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Divorce: General Information

General information about getting divorced in Washington state. #3200EN

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Read this only if you live in the state of Washington.


When can I get a divorce?

All these must be true:

  • You are married legally or through common law marriage in another state or country. (Washington does not have common law marriage.)

  • You or your spouse live here and plan to stay here, or you are in the military and will be stationed here for at least 90 days after you file and serve your divorce petition.

  • One spouse believes the marriage is broken (cannot be fixed).

  • You file and serve the Summons and divorce petition properly.

  • At least 90 days have passed since you had the petition and summons filed and served.


My spouse does not want a divorce. Does it matter?

No. If all of the above are true, the judge will grant the divorce anyway.

Your spouse can still argue about such things as:

  • How the court should divide your property and debts

  • Maintenance (alimony)

  • Custody and visitation

  • Child support

If you argue about any of these, the divorce will take longer.


What is legal separation?

The judge enters orders for all the same issues as a divorce, including parenting plan, child support, and property and/or debt division. Here is how legal separation is different:

  • Most people choose it for religious reasons.

  • Your marriage does not end.

  • You cannot legally remarry unless you convert (change) the separation decree to a divorce decree.

  • The Social Security Administration does not recognize legal separation in figuring out benefits.

Read Legal Separation: General Info to learn more.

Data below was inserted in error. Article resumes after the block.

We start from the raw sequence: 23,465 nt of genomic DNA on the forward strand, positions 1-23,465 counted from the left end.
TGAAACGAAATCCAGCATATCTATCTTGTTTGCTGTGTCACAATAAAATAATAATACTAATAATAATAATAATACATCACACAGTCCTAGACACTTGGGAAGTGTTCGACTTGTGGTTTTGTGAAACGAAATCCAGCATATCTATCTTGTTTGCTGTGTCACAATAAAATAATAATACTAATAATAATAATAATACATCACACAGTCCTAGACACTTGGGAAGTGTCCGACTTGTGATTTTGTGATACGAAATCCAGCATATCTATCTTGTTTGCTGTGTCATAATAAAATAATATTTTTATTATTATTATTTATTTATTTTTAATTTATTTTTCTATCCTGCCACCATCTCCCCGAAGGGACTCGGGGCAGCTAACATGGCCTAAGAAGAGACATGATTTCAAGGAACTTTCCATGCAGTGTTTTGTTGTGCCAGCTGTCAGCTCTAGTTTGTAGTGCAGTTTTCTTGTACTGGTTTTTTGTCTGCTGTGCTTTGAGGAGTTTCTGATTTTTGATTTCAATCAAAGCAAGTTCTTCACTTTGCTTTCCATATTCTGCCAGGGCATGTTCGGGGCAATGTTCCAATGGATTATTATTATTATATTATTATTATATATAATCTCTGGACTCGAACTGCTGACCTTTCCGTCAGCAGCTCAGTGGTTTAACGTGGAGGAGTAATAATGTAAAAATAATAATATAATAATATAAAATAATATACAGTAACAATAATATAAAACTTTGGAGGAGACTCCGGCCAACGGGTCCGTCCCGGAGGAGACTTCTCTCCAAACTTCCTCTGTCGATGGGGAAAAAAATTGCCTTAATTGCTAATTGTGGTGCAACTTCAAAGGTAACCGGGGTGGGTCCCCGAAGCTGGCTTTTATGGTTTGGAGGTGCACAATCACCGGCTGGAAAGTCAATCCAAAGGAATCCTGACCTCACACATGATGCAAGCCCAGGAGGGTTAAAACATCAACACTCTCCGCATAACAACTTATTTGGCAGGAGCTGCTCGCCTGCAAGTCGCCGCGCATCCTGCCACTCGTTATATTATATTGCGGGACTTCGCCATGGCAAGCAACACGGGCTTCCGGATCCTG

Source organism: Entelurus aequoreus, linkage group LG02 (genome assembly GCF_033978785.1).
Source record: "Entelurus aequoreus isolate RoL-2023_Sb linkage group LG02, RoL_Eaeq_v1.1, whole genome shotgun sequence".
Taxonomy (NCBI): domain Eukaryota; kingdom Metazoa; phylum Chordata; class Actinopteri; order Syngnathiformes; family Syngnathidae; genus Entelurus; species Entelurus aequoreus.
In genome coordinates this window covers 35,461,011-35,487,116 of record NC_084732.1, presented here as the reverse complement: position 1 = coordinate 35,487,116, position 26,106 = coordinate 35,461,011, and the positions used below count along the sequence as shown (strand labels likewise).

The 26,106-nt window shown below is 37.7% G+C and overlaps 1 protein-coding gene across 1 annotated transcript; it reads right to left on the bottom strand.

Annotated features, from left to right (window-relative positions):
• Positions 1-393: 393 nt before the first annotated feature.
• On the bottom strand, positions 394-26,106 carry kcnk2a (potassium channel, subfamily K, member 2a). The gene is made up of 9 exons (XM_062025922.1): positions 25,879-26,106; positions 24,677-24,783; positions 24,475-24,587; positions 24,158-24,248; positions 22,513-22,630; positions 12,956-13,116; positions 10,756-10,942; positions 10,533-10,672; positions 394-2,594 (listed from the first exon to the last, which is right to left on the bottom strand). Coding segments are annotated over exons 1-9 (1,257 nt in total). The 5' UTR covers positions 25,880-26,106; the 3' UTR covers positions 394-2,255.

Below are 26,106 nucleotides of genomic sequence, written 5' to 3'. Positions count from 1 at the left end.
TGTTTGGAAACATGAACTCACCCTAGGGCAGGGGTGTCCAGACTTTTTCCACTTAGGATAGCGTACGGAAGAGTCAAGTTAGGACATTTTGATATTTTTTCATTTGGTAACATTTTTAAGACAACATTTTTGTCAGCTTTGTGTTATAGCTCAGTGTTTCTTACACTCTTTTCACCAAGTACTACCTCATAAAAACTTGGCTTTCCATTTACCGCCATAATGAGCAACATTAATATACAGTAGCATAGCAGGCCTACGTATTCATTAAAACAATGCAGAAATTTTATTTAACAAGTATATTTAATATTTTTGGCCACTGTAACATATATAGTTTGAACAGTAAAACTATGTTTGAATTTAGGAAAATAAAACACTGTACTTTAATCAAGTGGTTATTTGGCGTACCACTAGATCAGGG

How do you convert a separation to a divorce?

Use Changing Your Legal Separation to a Divorce.


What is an annulment?

Also called invalidity, it is a court action to make it as if the marriage never happened.  Either spouse can file for this. The guardian of an incompetent spouse can also file for invalidity. If a spouse is married to more than one person at the same time, a child of the later marriage or any other legal spouse can file for invalidity.

You can have a court declare your marriage invalid instead of getting a divorce if all these are true:

  • both spouses are alive

  • at least one spouse lives in Washington (or is in the military and stationed here)

  • You can prove a reason for invalidity listed at RCW 26.09.040(4)(b) 

The reasons for invalidity include:

  • One spouse was too young to marry

  • The spouses are related by blood

  • One spouse was already married to someone else

  • One spouse could not consent at the time of marriage because of mental incapacity or use of alcohol or drugs

*The spouses cannot have lived together after the conditions above went away. Example: A spouse was only fifteen when she got married. She kept living with her spouse after turning 18. The court will not declare the marriage invalid.


What can a decree of divorce, separation, or invalidity do?

The judge rules that the relationship is over.  A court that has jurisdiction (authority) to do so will also: